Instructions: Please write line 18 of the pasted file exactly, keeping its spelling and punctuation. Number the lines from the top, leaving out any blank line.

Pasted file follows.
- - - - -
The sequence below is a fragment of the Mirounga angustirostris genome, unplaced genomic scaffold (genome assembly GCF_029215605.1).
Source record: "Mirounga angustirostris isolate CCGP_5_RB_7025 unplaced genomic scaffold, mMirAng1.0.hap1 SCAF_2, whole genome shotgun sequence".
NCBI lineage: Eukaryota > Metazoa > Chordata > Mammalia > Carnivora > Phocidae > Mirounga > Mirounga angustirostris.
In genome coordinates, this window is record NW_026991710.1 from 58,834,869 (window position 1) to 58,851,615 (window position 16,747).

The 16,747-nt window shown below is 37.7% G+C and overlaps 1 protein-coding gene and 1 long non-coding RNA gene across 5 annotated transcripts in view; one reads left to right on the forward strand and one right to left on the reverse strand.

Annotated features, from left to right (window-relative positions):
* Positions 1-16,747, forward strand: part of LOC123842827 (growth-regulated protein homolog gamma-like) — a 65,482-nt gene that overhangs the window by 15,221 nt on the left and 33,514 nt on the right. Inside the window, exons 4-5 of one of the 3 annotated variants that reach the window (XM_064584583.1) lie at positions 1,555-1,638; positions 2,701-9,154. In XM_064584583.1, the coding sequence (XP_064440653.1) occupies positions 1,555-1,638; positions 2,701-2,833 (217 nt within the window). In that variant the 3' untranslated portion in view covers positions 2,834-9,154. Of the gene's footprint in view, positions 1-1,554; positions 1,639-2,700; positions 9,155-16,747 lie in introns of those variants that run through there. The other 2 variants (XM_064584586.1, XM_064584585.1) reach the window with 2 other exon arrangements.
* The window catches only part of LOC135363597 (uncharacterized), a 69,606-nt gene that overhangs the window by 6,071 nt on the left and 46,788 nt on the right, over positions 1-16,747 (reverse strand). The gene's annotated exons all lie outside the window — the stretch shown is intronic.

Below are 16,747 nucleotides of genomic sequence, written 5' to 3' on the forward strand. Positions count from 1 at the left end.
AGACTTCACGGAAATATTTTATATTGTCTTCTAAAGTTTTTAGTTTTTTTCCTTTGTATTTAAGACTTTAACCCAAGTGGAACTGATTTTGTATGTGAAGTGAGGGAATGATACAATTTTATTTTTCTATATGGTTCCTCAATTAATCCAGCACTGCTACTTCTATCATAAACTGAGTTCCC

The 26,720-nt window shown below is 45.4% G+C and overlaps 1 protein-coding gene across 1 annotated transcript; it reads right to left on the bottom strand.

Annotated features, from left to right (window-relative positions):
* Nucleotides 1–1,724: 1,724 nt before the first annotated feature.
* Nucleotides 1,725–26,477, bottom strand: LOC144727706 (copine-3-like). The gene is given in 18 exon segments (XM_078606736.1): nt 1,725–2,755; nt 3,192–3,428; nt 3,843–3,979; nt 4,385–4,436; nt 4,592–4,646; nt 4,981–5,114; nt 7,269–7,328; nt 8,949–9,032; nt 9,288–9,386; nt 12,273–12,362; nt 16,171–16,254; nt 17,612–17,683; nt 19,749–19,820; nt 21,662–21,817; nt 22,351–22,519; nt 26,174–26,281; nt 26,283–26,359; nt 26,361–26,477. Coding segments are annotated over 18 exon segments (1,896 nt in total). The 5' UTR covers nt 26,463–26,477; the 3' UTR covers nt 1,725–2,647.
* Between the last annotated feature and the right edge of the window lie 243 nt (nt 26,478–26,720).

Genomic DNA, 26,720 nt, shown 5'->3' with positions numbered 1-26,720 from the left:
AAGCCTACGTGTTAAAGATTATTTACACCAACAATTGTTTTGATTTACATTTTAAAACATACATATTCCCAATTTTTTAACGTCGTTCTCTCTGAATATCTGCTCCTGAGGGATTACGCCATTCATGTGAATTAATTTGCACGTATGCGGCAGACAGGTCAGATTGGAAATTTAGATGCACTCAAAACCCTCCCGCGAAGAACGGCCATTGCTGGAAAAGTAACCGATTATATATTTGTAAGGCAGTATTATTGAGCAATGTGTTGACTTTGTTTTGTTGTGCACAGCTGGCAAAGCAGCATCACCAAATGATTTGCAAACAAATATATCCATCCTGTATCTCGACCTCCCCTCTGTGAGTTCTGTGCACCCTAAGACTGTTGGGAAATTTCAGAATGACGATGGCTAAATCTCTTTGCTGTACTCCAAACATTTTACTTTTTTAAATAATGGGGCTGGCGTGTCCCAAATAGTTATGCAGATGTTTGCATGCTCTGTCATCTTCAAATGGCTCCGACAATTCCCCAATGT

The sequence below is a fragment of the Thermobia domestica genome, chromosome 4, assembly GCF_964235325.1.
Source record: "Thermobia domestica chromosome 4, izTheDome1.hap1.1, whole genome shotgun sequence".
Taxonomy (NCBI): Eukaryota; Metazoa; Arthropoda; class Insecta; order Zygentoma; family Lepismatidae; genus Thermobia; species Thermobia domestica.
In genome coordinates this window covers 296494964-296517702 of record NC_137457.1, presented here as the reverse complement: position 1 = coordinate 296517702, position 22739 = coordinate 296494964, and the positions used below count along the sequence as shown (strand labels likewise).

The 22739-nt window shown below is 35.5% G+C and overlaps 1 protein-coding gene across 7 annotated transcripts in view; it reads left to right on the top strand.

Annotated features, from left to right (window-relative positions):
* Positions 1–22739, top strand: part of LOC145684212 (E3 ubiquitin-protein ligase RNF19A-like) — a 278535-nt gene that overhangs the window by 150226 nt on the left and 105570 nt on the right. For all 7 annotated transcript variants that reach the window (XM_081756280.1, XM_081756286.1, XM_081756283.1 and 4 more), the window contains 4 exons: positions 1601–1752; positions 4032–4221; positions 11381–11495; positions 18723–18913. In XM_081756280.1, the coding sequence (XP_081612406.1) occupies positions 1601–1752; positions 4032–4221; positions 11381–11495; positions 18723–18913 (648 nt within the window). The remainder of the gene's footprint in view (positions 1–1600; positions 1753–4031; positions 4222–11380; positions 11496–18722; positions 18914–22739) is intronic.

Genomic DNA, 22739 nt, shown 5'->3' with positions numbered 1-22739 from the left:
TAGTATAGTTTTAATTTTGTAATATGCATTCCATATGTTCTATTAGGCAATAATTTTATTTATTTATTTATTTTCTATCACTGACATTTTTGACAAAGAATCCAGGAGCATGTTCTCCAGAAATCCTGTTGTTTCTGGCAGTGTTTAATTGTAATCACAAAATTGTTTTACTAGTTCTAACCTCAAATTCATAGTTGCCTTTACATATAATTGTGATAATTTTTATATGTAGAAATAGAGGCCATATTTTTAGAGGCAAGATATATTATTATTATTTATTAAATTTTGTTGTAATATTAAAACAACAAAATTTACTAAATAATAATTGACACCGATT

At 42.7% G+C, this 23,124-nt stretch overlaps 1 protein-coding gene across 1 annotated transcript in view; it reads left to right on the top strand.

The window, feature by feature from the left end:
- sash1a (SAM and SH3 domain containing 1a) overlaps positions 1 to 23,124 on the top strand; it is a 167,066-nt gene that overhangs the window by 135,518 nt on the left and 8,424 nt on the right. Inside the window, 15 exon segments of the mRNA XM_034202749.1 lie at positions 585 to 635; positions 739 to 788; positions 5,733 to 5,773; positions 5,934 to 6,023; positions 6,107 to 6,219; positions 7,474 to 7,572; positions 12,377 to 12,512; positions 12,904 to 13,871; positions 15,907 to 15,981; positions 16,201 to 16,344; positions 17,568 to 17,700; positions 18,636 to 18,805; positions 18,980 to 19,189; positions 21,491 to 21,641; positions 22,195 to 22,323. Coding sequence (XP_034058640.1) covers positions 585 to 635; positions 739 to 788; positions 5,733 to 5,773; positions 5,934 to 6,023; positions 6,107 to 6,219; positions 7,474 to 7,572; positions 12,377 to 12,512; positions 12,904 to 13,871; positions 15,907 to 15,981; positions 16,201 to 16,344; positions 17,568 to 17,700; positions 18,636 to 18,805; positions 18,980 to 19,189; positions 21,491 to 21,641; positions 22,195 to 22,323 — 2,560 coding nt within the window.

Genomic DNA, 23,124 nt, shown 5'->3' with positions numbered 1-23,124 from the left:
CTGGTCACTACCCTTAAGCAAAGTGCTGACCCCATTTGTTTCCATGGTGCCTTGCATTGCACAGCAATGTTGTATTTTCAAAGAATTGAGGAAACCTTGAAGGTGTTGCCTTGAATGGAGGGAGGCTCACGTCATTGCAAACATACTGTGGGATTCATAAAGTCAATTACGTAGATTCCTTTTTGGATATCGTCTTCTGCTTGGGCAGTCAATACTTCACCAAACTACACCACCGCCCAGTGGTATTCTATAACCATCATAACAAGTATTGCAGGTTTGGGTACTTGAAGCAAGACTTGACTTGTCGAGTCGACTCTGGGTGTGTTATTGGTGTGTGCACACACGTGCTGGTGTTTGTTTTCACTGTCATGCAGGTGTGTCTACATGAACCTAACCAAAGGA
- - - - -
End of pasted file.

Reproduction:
The sequence below is a fragment of the Thermobia domestica genome, chromosome 4, assembly GCF_964235325.1.